After a patchwork of rulings temporarily scaled back President Trump’s ban on travel from seven predominantly Muslim countries over the weekend, advocates and lawyers are struggling to determine how many people with visas or green cards are now being detained at airports or are stranded abroad.
Department of Homeland Security spokeswoman Gillian Christensen told Yahoo News the Customs and Border Patrol had “processed” all individuals who were “initially affected by the order at airports around the country” as of Sunday night. But she said she wasn’t sure if additional people were detained after arriving Monday morning.
Advocates and lawyers are also unsure and keeping close watch on U.S. airports as the lawsuits wind their way through the courts. On Monday evening, Trump fired his acting Attorney General Sally Yates after she announced she would not defend Trump’s executive order, which she called unlawful. Trump’s attorney general nominee, Sen. Jeff Sessions, has not yet been confirmed.
“We’re trying to confirm that it is in fact the case that no one is being held in a New York airport,” said New York Attorney General Eric Schneiderman, who wrote a letter to the Department of Homeland Security Sunday demanding it release a list of names of all who were held at John F. Kennedy International Airport.
Advocates aren’t sure how many people from the seven banned countries who have visas to come to the United States are currently stranded abroad. The ban is set to last 90 days, with the entire U.S. refugee program suspended for 120 days.
“We don’t know how many people there are that still need to come home,” said Clare Kane, who is tracking these cases for the Worker and Immigrant Rights Advocacy Clinic at Yale Law School. “I guess nobody really knows.”
The president’s executive order reportedly took the Department of Homeland Security by surprise, contributing to chaotic airport scenes over the weekend as customs officers detained and, in some cases, deported people with visas to enter the country, as well as U.S. green card holders.
Four federal judges also issued rulings over the weekend temporarily scaling back Trump’s order until the courts could consider the claims of the plaintiffs. But each ruling was fairly limited in scope, meaning much of the ban remains in place. A federal judge in Brooklyn ordered that only people who were in transit when the ban came into effect Friday could not be deported. Another federal judge in Boston ruled that travelers coming into Logan International Airport could not be subject to the new travel ban at all — but her decision applies only to that airport. And a judge in Virginia’s decision staying the executive order only extended to green card holders from the seven countries. Another decision in Seattle applied to just two specific plaintiffs.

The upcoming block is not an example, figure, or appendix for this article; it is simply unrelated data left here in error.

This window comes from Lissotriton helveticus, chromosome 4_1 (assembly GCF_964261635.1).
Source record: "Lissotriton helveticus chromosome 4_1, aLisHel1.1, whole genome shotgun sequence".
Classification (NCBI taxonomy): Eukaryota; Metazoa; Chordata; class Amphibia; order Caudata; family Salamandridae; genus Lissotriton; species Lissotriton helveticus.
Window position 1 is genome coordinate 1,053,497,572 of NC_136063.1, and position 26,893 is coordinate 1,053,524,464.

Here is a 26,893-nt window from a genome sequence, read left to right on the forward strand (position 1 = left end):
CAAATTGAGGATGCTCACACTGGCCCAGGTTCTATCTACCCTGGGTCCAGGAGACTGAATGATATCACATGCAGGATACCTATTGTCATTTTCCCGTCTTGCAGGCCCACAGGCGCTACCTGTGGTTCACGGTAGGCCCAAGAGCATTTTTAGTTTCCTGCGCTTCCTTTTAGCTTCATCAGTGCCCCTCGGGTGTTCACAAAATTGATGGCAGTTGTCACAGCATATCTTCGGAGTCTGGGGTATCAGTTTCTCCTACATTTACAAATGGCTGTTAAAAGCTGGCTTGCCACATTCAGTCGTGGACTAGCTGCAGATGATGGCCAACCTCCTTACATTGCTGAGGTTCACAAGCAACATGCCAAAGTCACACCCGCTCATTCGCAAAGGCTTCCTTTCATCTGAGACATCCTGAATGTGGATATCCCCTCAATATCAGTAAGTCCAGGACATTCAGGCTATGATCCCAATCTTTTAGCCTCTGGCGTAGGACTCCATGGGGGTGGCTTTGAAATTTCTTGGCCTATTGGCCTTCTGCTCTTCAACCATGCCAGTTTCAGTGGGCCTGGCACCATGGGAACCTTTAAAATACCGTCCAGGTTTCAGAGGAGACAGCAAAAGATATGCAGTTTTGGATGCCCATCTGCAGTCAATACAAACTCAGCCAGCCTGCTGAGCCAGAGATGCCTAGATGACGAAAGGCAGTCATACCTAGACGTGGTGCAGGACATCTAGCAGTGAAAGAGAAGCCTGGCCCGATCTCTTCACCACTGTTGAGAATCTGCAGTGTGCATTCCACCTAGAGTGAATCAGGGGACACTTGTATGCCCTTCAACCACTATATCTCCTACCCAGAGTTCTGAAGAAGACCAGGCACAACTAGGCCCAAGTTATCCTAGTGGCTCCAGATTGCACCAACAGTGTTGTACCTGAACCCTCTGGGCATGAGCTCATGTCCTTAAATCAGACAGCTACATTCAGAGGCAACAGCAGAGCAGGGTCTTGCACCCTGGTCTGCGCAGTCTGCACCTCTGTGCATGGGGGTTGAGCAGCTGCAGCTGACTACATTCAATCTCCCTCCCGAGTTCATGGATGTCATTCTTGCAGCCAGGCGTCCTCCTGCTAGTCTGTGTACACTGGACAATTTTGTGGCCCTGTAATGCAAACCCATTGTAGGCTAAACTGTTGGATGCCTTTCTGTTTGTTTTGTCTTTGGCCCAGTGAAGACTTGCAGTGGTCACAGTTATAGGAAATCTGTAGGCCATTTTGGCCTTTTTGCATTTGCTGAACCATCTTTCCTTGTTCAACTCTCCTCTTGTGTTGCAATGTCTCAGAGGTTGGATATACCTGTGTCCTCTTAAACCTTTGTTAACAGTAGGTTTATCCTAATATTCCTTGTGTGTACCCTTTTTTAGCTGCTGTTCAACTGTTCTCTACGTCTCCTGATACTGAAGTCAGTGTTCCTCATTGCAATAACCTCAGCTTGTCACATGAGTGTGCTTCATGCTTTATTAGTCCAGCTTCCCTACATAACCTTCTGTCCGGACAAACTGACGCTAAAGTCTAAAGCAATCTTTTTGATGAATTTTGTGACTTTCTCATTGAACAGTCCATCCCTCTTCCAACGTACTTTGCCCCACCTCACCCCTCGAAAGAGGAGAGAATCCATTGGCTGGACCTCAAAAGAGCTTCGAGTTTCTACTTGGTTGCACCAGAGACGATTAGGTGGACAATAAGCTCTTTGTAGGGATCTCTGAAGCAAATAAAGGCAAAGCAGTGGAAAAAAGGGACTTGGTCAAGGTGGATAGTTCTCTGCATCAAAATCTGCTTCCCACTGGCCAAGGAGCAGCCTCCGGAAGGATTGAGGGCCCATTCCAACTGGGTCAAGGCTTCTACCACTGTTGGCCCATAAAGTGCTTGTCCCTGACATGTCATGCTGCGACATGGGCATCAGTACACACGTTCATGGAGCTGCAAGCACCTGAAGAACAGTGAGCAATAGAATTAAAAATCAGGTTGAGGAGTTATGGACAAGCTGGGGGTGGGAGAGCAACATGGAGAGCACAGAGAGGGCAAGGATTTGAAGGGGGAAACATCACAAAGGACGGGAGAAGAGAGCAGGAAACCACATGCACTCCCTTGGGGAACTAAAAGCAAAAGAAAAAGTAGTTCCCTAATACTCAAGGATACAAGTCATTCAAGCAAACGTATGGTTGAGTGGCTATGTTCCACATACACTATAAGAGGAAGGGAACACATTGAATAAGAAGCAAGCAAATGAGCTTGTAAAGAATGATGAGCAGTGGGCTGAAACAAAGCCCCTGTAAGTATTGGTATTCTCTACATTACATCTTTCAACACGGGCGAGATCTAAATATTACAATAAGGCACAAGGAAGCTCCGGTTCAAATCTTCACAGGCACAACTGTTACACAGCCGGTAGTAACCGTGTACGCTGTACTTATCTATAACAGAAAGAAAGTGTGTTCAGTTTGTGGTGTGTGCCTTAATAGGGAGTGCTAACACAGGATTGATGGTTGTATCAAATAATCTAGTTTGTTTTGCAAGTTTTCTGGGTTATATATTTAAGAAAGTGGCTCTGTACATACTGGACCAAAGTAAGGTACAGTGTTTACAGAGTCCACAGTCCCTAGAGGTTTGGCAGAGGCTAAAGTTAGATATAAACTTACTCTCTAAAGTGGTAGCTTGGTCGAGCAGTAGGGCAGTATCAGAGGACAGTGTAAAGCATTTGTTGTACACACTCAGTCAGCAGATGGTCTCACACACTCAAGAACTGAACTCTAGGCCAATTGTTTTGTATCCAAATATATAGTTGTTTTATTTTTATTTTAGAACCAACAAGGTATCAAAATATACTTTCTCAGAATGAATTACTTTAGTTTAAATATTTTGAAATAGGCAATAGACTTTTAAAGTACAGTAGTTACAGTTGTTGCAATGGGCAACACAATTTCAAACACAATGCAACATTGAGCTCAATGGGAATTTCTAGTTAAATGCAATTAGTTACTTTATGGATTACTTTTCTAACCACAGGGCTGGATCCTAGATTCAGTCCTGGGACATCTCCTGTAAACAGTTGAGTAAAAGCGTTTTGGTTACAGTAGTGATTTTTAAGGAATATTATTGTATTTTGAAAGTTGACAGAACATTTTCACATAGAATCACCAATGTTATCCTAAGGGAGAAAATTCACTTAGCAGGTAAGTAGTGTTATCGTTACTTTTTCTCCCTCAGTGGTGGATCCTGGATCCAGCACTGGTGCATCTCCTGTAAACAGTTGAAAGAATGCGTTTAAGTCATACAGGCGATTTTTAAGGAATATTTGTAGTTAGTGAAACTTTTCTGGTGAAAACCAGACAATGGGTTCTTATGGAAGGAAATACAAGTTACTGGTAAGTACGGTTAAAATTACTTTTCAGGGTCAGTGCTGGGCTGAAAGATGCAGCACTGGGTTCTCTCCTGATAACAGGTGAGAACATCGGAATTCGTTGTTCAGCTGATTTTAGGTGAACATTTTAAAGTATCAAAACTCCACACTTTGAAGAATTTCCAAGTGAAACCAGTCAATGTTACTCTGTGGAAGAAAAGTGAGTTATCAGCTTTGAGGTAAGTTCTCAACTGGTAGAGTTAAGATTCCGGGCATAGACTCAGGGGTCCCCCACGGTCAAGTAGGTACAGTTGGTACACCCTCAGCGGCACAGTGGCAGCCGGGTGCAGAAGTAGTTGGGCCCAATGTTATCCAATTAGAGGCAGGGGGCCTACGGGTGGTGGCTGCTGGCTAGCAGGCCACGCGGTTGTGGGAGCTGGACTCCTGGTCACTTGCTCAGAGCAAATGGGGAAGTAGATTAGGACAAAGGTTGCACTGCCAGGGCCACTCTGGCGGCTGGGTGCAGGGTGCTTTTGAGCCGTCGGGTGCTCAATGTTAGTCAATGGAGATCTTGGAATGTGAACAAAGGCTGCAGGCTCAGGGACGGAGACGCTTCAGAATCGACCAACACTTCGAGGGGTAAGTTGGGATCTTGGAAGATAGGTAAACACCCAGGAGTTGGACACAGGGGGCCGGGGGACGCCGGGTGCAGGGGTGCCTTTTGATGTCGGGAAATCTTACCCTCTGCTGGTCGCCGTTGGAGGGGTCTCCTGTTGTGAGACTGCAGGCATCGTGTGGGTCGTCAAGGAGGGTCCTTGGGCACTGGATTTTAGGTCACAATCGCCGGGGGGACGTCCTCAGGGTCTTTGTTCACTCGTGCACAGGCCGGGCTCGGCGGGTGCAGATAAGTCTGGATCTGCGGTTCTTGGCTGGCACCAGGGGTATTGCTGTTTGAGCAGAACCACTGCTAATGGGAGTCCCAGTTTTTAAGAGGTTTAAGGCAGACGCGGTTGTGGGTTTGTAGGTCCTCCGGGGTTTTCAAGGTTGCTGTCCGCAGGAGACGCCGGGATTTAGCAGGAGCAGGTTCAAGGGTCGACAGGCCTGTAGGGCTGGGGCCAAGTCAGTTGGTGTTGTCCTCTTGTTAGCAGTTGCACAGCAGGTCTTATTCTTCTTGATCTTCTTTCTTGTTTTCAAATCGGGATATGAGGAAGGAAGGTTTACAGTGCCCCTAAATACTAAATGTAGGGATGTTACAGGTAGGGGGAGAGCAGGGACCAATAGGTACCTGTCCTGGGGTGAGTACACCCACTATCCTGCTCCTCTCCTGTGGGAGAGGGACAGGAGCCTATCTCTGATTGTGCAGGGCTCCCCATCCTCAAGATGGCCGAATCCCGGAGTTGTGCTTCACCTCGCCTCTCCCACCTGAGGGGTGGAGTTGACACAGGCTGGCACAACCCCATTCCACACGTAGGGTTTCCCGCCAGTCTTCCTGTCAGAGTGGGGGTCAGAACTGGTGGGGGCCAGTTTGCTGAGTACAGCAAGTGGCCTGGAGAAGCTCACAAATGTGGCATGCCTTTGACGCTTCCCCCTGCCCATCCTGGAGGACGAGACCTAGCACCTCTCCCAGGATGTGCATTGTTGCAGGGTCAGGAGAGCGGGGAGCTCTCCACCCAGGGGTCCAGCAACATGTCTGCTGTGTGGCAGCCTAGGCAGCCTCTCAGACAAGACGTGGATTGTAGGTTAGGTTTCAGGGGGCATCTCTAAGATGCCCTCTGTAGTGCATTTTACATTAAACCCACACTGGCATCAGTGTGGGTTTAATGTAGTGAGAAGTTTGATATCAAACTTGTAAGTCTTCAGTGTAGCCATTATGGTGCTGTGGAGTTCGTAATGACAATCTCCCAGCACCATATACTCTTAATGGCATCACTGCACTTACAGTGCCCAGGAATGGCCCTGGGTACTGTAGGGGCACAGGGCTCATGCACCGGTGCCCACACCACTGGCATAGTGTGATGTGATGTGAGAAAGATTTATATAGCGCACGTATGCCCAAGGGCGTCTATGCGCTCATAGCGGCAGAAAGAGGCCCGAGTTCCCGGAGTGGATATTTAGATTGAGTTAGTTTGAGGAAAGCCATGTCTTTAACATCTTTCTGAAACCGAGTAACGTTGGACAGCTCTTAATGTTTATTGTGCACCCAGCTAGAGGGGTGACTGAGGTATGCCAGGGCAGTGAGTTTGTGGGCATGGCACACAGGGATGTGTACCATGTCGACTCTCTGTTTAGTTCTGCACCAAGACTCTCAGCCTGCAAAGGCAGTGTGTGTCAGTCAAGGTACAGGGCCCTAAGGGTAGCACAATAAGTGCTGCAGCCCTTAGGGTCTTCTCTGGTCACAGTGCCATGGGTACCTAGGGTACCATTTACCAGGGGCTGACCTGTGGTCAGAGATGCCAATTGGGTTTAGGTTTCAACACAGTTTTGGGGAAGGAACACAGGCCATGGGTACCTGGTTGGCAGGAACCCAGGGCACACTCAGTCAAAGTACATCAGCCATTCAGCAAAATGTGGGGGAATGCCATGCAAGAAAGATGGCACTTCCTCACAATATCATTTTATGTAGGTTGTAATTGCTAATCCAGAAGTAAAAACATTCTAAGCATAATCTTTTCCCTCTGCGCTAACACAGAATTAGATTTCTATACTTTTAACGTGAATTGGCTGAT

Homeland Security announced Sunday night that green card holders from the seven countries would be allowed to enter if they passed screening, significantly scaling back the original interpretation. At least 500,000 people received green cards from the seven banned countries in the past 10 years.
Advocates are still keeping a close eye on U.S. airports, but they suspect much of the order’s impact will now take place abroad.
Elizabeth Foydel, policy counsel for the International Refugee Assistance Project, said she has heard reports of U.S. green card holders and visitors with visas to enter the United States being removed from boarding at international airports. Because of the Boston federal judge’s order, people with valid visas to travel to the United States should still be allowed to board flights to Logan Airport at this time, even if they fall under the president’s ban.
“It’s a concern that that’s a government workaround,” Foydel said. “If you prevent these people from getting on a plane in the first place, they won’t be detained at an airport.”
On Sunday night, the Department of Homeland Security stressed that the executive orders “remain in place — prohibited travel will remain prohibited, and the U.S. government retains its right to revoke visas at any time if required for national security or public safety.”
But the department also said it was complying with the court orders.
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